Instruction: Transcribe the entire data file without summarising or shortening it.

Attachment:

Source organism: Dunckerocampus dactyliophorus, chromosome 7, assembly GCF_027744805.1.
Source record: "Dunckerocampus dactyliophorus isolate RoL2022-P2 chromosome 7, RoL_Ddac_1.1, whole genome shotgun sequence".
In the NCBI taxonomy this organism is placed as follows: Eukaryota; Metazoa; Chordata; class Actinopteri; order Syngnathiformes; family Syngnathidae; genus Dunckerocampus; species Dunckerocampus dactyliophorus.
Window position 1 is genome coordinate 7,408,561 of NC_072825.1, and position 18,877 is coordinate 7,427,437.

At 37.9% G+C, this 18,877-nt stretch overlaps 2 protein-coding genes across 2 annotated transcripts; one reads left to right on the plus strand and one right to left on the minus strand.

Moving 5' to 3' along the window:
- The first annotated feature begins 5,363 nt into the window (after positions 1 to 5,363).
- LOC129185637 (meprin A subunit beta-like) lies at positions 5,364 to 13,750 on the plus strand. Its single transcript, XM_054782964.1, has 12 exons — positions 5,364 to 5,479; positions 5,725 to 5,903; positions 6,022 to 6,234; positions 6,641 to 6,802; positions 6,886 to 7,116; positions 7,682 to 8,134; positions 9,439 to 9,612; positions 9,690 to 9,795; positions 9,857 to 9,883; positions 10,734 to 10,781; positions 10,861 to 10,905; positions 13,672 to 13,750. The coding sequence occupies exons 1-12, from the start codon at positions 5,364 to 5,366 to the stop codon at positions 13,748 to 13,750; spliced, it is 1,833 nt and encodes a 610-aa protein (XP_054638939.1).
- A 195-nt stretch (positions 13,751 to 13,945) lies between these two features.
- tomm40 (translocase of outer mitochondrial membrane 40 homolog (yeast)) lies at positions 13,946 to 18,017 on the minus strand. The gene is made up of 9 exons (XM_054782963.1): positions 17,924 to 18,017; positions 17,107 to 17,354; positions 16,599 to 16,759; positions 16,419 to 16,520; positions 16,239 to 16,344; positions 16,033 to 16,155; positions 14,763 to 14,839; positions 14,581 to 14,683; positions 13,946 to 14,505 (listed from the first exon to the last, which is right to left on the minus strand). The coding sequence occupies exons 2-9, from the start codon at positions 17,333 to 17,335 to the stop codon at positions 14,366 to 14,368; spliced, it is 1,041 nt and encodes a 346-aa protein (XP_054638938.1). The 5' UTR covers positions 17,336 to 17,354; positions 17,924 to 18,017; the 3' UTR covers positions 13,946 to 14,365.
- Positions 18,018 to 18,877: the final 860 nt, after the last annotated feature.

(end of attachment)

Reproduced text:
Source organism: Dunckerocampus dactyliophorus, chromosome 7, assembly GCF_027744805.1.
Source record: "Dunckerocampus dactyliophorus isolate RoL2022-P2 chromosome 7, RoL_Ddac_1.1, whole genome shotgun sequence".
In the NCBI taxonomy this organism is placed as follows: Eukaryota; Metazoa; Chordata; class Actinopteri; order Syngnathiformes; family Syngnathidae; genus Dunckerocampus; species Dunckerocampus dactyliophorus.
Window position 1 is genome coordinate 7,408,561 of NC_072825.1, and position 18,877 is coordinate 7,427,437.

At 37.9% G+C, this 18,877-nt stretch overlaps 2 protein-coding genes across 2 annotated transcripts; one reads left to right on the plus strand and one right to left on the minus strand.

Moving 5' to 3' along the window:
- The first annotated feature begins 5,363 nt into the window (after positions 1 to 5,363).
- LOC129185637 (meprin A subunit beta-like) lies at positions 5,364 to 13,750 on the plus strand. Its single transcript, XM_054782964.1, has 12 exons — positions 5,364 to 5,479; positions 5,725 to 5,903; positions 6,022 to 6,234; positions 6,641 to 6,802; positions 6,886 to 7,116; positions 7,682 to 8,134; positions 9,439 to 9,612; positions 9,690 to 9,795; positions 9,857 to 9,883; positions 10,734 to 10,781; positions 10,861 to 10,905; positions 13,672 to 13,750. The coding sequence occupies exons 1-12, from the start codon at positions 5,364 to 5,366 to the stop codon at positions 13,748 to 13,750; spliced, it is 1,833 nt and encodes a 610-aa protein (XP_054638939.1).
- A 195-nt stretch (positions 13,751 to 13,945) lies between these two features.
- tomm40 (translocase of outer mitochondrial membrane 40 homolog (yeast)) lies at positions 13,946 to 18,017 on the minus strand. The gene is made up of 9 exons (XM_054782963.1): positions 17,924 to 18,017; positions 17,107 to 17,354; positions 16,599 to 16,759; positions 16,419 to 16,520; positions 16,239 to 16,344; positions 16,033 to 16,155; positions 14,763 to 14,839; positions 14,581 to 14,683; positions 13,946 to 14,505 (listed from the first exon to the last, which is right to left on the minus strand). The coding sequence occupies exons 2-9, from the start codon at positions 17,333 to 17,335 to the stop codon at positions 14,366 to 14,368; spliced, it is 1,041 nt and encodes a 346-aa protein (XP_054638938.1). The 5' UTR covers positions 17,336 to 17,354; positions 17,924 to 18,017; the 3' UTR covers positions 13,946 to 14,365.
- Positions 18,018 to 18,877: the final 860 nt, after the last annotated feature.